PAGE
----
Interviews - Written by on Friday, January 2, 2009 2:23 - 0 Comments

AKMA’s handwritten notes

The very first part of we-magazine vol. 2: AKMA’s handwritten notes:-) with his most beautiful comment: “I wrote these all out longhand with my fountain pens — it’s funny to be transcribing them for digital transmission, after having composed them in so doggedly physical-sensual a medium!”

akmahandwriting.jpg

And just to tease you a little here is one question from the interview we’ve done:

we-mag: What about the evils of post capitalist consumer culture? The fantasy of immortality which is becoming more tangible with stem cells, merging with our machines in cyberland? At the very least we might double our life span in the next 30 years – does the techno-science revolution scares you? What hope do you have and why?

AKMA: The topic of hope involves a treasury of complications – about which I know a little, since my wife is writing her doctoral dissertation on it! Without invoking all the technical intricacies, though, I regard technoscience with guarded appreciation. I would like to live a very long time, with as much strength and activity as possible, but not at just any cost.

The recent stages of capitalist culture have continued (and in some ways have intensified) the self-serving tendency of privileged people to allocate resources in ways that benefit themselves very directly, very immediately, and benefit others only indirectly and gradually – and that’s when the economic system works at its best. Right now, the world is experiencing the ramifications of that system’s more usual aspect. Those who can take wealth and power and good health for granted concentrate their efforts on securing those privileges, rather than on orienting the economic system toward benefits for their less privileged neighbors. Governments bail out their respective versions of Wall Street; CEOs who supervised their companies’ decline into bankruptcy take severance packages for sums of money that a successful, hard-working laborer won’t earn in a lifetime of sweat and aches (and that’s just the severance package for leaving a failing business). There is a logic that supports such economics, but it’s a logic that doesn’t sound very convincing if you’re a migrant laborer, a sharecropper, a war refugee.

So people who vest their hope in technoscience are participating in something that resembles another sort of Ponzi scheme, a scheme of research and experimentation that offers a version of immortality to a few, at the cost of basic life-sustaining medical care to millions. Advocates of technoscience frequently discuss the future of human health and longevity as though these opportunities would avail for all people, equally — and we critical observers have no reason whatsoever to accept that premise, when an actual system for cultivating and distributing food, shelter, and medical care still disregards a staggering proportion of the world’s population.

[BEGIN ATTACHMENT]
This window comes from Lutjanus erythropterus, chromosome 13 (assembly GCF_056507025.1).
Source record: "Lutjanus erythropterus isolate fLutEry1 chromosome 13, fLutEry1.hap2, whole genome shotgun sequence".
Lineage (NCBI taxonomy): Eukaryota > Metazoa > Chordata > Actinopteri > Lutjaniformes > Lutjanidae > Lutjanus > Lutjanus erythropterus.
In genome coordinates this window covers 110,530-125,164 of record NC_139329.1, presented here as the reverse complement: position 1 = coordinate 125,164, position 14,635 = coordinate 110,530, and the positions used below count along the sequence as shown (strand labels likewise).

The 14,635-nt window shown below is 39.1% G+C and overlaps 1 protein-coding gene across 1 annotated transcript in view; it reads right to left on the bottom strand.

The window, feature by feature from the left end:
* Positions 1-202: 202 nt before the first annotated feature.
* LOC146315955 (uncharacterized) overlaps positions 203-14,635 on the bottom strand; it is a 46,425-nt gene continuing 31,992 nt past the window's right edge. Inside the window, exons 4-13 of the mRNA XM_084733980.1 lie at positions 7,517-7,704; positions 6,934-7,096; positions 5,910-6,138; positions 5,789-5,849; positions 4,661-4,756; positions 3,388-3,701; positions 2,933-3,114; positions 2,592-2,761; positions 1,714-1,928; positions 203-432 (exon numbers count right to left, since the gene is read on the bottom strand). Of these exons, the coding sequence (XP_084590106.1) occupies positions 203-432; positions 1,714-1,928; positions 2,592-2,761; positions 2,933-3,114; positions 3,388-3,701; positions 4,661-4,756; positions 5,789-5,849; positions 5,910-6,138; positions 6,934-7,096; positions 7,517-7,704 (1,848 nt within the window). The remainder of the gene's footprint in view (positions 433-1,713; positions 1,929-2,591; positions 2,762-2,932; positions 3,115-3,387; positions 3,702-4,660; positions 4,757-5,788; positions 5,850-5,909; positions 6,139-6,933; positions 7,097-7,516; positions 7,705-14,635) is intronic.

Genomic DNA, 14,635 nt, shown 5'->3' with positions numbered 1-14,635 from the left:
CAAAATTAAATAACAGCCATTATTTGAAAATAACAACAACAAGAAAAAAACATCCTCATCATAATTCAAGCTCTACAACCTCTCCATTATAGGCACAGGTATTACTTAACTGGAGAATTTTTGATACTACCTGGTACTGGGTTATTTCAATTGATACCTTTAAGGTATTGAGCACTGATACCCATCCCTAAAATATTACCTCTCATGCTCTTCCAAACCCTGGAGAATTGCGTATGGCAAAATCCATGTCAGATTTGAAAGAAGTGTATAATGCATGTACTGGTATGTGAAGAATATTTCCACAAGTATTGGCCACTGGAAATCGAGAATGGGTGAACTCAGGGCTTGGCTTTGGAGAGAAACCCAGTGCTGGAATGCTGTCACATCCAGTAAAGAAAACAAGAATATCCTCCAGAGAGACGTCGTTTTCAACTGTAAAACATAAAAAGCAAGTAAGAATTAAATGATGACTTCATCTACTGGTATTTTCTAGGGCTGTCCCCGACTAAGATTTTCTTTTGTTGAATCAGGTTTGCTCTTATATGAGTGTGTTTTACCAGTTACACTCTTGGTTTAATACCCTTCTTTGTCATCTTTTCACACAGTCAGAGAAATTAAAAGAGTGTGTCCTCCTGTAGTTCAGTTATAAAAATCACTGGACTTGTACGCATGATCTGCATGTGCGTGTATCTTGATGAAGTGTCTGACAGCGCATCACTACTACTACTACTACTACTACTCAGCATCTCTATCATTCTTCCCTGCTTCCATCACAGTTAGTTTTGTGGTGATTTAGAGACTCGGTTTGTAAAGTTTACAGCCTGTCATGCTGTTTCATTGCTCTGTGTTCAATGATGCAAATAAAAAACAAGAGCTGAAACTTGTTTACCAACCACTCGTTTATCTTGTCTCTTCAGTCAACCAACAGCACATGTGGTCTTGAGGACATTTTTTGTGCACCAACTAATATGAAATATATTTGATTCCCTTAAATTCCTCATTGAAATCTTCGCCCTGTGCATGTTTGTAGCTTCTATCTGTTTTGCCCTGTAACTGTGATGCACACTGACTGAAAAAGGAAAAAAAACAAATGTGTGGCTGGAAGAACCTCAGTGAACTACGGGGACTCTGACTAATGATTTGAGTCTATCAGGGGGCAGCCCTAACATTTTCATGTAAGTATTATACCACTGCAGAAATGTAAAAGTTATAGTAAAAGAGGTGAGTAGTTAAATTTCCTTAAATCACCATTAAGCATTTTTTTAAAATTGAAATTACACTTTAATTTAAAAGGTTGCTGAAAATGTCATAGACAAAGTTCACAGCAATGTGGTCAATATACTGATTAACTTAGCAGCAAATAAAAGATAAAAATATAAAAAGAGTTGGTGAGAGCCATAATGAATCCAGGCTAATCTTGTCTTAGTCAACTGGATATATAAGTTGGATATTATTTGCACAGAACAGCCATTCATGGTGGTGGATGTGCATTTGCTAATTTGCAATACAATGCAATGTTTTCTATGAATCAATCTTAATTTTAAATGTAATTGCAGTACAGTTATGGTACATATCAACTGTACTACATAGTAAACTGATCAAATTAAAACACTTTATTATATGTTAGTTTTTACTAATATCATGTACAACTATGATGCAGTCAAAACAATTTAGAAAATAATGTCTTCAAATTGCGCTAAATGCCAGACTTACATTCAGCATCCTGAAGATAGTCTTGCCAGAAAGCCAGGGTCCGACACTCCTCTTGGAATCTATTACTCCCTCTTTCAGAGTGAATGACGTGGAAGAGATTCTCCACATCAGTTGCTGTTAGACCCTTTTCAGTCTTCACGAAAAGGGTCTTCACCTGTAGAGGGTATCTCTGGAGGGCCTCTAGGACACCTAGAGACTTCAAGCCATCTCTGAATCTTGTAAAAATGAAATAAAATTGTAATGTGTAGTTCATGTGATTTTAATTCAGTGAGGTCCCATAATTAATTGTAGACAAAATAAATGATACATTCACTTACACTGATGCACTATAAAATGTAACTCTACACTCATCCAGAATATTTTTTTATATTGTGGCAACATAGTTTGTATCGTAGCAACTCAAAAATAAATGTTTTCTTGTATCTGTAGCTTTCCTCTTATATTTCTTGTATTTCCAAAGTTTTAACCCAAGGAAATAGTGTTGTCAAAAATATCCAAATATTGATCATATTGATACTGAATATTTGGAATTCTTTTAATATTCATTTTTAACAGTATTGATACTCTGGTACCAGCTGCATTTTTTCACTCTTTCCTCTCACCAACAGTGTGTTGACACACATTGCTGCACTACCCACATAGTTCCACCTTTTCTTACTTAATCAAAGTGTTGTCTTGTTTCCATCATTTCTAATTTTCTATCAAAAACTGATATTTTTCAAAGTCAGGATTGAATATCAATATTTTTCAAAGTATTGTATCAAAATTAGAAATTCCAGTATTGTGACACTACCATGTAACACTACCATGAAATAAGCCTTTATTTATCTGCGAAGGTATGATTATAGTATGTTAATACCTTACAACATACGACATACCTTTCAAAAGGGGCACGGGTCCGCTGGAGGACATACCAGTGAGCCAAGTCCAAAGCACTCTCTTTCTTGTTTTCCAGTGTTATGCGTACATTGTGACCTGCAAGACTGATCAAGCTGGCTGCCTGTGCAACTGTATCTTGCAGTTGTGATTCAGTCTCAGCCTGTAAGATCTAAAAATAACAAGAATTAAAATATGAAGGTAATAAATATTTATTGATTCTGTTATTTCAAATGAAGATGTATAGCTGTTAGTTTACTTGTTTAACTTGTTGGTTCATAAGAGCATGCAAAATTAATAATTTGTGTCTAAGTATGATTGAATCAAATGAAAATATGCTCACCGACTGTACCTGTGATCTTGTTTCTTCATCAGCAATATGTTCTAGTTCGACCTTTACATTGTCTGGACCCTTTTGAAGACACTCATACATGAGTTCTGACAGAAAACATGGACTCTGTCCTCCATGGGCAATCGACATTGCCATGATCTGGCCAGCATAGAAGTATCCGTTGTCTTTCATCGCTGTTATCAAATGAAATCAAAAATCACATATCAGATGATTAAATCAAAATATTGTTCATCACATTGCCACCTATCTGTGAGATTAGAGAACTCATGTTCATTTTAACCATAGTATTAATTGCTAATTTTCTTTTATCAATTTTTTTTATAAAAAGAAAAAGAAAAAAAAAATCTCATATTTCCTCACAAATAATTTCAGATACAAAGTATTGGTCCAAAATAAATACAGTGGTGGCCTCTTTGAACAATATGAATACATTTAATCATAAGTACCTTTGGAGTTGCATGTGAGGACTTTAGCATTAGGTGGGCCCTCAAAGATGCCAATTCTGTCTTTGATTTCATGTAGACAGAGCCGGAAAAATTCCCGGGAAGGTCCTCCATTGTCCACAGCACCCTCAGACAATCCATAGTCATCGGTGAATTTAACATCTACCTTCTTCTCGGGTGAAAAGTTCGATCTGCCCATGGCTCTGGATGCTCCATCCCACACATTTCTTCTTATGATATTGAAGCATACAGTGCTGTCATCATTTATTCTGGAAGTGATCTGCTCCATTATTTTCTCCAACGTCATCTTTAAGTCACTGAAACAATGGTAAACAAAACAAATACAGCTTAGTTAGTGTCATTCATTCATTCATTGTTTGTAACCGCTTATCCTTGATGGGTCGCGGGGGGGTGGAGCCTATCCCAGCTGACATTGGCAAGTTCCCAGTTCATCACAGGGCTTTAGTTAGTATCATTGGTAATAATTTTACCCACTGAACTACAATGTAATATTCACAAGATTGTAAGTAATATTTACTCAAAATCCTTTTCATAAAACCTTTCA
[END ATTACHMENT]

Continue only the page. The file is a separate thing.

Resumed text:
And just as the premise that “the new immortals will include you and me” is false, so also the hope that of immortality – at least, “immortality” in a sense that fits what people have usually associated with “living.” A tremendous proportion of what people experience daily (one might say “all,” but there’s no point in starting an argument over that) is conditioned by limitations, risk, frailty, and incarnation, bodiliness. Those limitations change radically – if they even pertain at all – if, for instance, the electrical impulses of my brain were transferred into a CPU and hard drive located in a robotic superstructure. (David Weinberger offers keen arguments against distinguishing the formal properties of an electrical system of processors and digital memory (on one hand) from the conditions by which those electrical impulses are received, processed, and stored (on the other hand).) Robotic immortality – even if it were possible, even if it were available to people regardless of their economic status, neither of which premises holds true for the foreseeable future – robotic immortality is not the sort of immortality people long for. The legendary Cumaean Sibyl asked Apollo for indefinite longevity, but neglected to ask for strength and good health throughout her life – so that as the years passed, Apollo allowed her body to wither and shrink, until she dwindled away but did not die. We should beware of technological promises lest we, like the Sibyl, discover that deathlessness without the bodily life we love is worse than the death we fear.



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